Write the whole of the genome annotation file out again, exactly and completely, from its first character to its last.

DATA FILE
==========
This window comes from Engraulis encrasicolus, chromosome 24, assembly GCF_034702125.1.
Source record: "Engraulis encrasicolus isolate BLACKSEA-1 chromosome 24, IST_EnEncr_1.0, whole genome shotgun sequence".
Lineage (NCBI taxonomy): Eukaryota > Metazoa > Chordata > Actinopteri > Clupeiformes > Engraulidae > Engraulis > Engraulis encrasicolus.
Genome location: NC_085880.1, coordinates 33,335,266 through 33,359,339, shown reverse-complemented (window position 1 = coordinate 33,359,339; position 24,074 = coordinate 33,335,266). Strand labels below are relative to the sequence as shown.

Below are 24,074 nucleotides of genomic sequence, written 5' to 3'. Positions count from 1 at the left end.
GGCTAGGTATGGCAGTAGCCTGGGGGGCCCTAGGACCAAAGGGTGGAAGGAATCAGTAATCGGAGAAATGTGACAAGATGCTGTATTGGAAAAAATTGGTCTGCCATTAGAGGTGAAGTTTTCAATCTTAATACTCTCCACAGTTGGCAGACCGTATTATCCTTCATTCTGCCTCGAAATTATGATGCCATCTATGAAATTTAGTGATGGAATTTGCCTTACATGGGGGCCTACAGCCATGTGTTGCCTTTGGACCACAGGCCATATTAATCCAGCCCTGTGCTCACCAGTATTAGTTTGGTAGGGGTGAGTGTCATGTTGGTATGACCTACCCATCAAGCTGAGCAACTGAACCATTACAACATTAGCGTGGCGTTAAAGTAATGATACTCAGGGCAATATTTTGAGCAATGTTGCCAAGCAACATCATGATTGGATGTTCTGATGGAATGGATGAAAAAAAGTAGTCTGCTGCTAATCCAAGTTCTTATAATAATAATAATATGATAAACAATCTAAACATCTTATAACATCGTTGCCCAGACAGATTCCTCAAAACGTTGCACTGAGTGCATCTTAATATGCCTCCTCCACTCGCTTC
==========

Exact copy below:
This window comes from Engraulis encrasicolus, chromosome 24, assembly GCF_034702125.1.
Source record: "Engraulis encrasicolus isolate BLACKSEA-1 chromosome 24, IST_EnEncr_1.0, whole genome shotgun sequence".
Lineage (NCBI taxonomy): Eukaryota > Metazoa > Chordata > Actinopteri > Clupeiformes > Engraulidae > Engraulis > Engraulis encrasicolus.
Genome location: NC_085880.1, coordinates 33,335,266 through 33,359,339, shown reverse-complemented (window position 1 = coordinate 33,359,339; position 24,074 = coordinate 33,335,266). Strand labels below are relative to the sequence as shown.

Below are 24,074 nucleotides of genomic sequence, written 5' to 3'. Positions count from 1 at the left end.
GGCTAGGTATGGCAGTAGCCTGGGGGGCCCTAGGACCAAAGGGTGGAAGGAATCAGTAATCGGAGAAATGTGACAAGATGCTGTATTGGAAAAAATTGGTCTGCCATTAGAGGTGAAGTTTTCAATCTTAATACTCTCCACAGTTGGCAGACCGTATTATCCTTCATTCTGCCTCGAAATTATGATGCCATCTATGAAATTTAGTGATGGAATTTGCCTTACATGGGGGCCTACAGCCATGTGTTGCCTTTGGACCACAGGCCATATTAATCCAGCCCTGTGCTCACCAGTATTAGTTTGGTAGGGGTGAGTGTCATGTTGGTATGACCTACCCATCAAGCTGAGCAACTGAACCATTACAACATTAGCGTGGCGTTAAAGTAATGATACTCAGGGCAATATTTTGAGCAATGTTGCCAAGCAACATCATGATTGGATGTTCTGATGGAATGGATGAAAAAAAGTAGTCTGCTGCTAATCCAAGTTCTTATAATAATAATAATATGATAAACAATCTAAACATCTTATAACATCGTTGCCCAGACAGATTCCTCAAAACGTTGCACTGAGTGCATCTTAATATGCCTCCTCCACTCGCTTC